Just like Matlab components, javacomponent can also display third-party or your own Swing-derived components. There are quite a few online sources for Swing components that can easily be incorporated in your Matlab application. Simply download the relevant class files, add them to your static (via classpath.txt) or dynamic (via javaaddpath) Java classpath, use javacomponent to display them, then use their reference handle to manipulate their appearance and behavior.

javacomponent, useful as it is, has several limitations. In its string variant (classname) it requires a fully-qualified classname that is not inferred automatically. It also has a different parameters format than uicontrol, which may confuse users. javacomponent also cannot display java.awt.Window components. Finally, it returns two handles – one is a handle() reference of the Java object; the second an HG handle (a double numeric value) of the automatically-created HG container – users are often confused as to which property should be set on which of these handles.

javacomponent-based utility functions

To overcome these limitations, I created UIComponent – a utility that merges uicontrol and javacomponent, available for download on the File Exchange. It accepts all uicontrol parameters and styles, as well as any other displayable Java (Swing/AWT) class. uicontrol‘s calling syntax was preserved for full backwards compatibility. uicomponent uses the built-in uicontrol whenever possible (for standard Matlab styles), and javacomponent for all other Java classes.

uicomponent returns the same two handles that javacomponent returns (namely, a Java reference handle and a numeric HG handle), modified to include each other’s properties and handles (yet another undocumented trick that merits a dedicated article). Here are some examples (more can be found in uicomponent‘s help comment):

uicomponent('style','edit', 'String','hello');  % a regular uicontrol
uicomponent(hFig, 'style','edit', 'String','hello'); % specify parent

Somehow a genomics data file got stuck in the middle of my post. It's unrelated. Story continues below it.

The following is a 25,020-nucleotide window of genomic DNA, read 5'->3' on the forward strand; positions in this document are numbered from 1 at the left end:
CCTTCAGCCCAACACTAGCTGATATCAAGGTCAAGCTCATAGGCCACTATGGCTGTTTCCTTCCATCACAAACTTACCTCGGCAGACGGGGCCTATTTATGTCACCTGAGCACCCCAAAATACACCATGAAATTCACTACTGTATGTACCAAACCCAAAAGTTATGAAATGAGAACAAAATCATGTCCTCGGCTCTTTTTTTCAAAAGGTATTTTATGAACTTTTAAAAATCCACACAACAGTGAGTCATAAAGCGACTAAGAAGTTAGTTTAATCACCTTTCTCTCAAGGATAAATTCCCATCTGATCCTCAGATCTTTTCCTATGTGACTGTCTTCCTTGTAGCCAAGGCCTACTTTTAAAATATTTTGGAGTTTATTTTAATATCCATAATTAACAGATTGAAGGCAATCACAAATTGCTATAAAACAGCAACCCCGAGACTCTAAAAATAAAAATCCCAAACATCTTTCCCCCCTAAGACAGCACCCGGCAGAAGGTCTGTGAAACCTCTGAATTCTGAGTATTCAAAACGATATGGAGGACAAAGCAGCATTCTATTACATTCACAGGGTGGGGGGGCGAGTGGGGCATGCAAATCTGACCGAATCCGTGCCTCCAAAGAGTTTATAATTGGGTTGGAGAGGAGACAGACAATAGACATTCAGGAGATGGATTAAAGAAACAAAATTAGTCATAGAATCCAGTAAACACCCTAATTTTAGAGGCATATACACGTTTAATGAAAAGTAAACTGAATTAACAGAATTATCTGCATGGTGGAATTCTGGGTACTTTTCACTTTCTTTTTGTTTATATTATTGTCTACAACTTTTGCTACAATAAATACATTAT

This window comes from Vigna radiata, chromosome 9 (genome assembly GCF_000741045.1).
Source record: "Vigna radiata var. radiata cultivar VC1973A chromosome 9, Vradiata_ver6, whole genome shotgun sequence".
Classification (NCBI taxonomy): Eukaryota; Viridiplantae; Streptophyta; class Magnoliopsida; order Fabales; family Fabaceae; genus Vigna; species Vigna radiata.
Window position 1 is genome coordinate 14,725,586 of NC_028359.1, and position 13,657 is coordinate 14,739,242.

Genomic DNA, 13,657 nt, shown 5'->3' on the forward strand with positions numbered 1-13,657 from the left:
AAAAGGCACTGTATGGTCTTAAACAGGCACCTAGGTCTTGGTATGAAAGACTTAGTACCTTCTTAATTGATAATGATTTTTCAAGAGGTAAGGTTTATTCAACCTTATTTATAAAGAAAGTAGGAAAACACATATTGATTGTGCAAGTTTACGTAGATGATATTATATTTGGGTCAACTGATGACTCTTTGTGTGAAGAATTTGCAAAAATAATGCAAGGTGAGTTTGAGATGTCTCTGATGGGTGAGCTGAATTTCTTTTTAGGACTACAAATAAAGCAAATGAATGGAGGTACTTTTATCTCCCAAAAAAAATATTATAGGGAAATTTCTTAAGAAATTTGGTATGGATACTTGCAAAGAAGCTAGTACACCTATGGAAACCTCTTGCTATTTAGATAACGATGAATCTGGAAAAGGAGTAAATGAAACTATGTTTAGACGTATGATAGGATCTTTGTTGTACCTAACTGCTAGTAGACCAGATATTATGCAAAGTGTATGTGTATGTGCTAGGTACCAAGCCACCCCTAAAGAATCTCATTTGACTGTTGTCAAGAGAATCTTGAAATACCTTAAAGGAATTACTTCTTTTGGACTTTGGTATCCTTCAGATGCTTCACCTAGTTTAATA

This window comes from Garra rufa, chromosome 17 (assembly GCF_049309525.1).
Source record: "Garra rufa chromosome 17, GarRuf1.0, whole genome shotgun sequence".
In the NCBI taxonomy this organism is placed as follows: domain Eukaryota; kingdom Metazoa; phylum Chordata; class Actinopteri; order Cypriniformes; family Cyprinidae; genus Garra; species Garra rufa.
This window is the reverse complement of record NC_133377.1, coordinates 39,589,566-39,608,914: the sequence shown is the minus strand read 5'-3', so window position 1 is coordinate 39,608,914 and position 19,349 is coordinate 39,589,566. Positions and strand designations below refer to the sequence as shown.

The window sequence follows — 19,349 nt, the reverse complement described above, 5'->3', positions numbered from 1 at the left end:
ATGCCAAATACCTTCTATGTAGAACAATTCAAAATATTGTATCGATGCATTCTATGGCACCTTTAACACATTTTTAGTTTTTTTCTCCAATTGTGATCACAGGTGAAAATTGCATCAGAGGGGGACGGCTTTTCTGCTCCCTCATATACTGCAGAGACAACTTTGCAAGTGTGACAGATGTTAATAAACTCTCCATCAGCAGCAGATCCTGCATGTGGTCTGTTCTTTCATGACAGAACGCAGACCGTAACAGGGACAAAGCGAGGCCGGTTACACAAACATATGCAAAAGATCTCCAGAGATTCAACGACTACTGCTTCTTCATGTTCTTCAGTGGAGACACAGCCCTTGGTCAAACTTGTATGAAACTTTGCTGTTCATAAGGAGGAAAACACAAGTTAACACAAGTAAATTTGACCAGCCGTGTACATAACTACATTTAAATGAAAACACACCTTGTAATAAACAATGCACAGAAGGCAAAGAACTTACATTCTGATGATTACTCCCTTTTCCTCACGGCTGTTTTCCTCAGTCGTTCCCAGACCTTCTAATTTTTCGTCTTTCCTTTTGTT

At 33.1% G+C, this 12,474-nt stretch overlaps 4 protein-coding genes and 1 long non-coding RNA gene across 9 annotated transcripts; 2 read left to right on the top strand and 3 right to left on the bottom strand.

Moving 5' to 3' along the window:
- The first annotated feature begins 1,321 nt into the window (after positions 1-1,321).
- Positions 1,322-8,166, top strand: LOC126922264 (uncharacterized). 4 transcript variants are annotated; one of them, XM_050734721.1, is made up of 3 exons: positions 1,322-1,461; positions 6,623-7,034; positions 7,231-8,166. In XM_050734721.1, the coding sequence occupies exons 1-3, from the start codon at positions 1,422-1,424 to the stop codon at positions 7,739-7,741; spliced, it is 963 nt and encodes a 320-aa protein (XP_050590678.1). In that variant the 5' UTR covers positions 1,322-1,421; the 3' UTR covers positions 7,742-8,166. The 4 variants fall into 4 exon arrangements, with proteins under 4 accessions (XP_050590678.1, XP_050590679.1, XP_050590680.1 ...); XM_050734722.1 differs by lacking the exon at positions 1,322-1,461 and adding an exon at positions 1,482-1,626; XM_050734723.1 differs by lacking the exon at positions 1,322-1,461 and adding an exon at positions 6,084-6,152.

Another File Exchange submission which aims to tackle some of javacomponent‘s limitations is Malcolm Lidierth’s JCONTROL. jcontrol uses Matlab’s new object-oriented class approach and has the benefit of returning just a single handle object, which aggregates the handles for both HG container and the contained Java object.

Categories: GUI, Handle graphics, Java, Medium risk of breaking in future versions, Semi-documented function, Stock Matlab function, UI controls

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68 Responses to The javacomponent function

  1. cdm says:

    Is it possible to get html links working using this method?
    Something like the following (which doesn’t work):
    **[edited for clarity]**

    hEdit = uicontrol('style','edit','max',80,'pos',[20,20,150,20]);
    jEdit = findjobj(hEdit);
    vEdit = jEdit.getViewport;
    wEdit = vEdit.getComponent(0);
    set(wEdit,'Text','<a href="" rel="nofollow">Go to Google!</a>');

    This works, even underlines the links and colors them blue, but won’t open a browser if you click on them. Thoughts?

  2. Pingback: Fixing a Java focus problem | Undocumented Matlab

  3. MJJ says:

    Are there any work-arounds to get a component to fill the entire figure area (pane), so resizing works well?


    would create a button but it would only be attached to the right-handed side of the pane. If a button is created in pure Java with borderlayout and is placed in the center, it will expand to fill the entire parent, and also resize with it.

    • @Martin (MJJ) – yes, this is possible: javacomponent returns two handles if you use its regular invocation form: javacomponent(component,position,container) (i.e., not the form that you have used) – the second handle is a handle to the regular HG Matlab container. You can easily modify this HG container’s Units property to ‘normalized’ and this will keep your component’s size and position synchronized with its container. If the container if the figure, you’re all set. If not, then you need to also fix the container and so on, just as you would do for any Matlab HG control.

      If you need finer-grained control (for example: attach to bottom-right, while preserving the pixel size), you can always trap the container’s ResizeFcn and modify the component size and/or position programmatically.

      Side-note: the 2-argument javacomponent form that you mentioned does not return an HG container because the JButton is attached to the figure’s content directly, not via a java.awt.Panel container which is assigned to the HG handle. Using this method is actually a topic for an entire future article, due to the possibilities that it enables…

    • MJJ says:

      Thanks for the quick reply!

      I guess it kinda works:

      f = figure('menuBar','none','toolBar','none','handleVisibility','off');
      pos = getpixelposition(f);
      [b c] = javacomponent({'javax.swing.JButton','I''d hit that!'}, [0 0 pos(3:4)], f)
      set(c,'Units', 'normalized');

      will give you a nice big button (or small if you resize) but if you make it really big you can see that it is really anchored to the SW borders and that there actually is a small gap in the NE borders.

      Will I just have to live with that or do you have more tricks up your sleeve?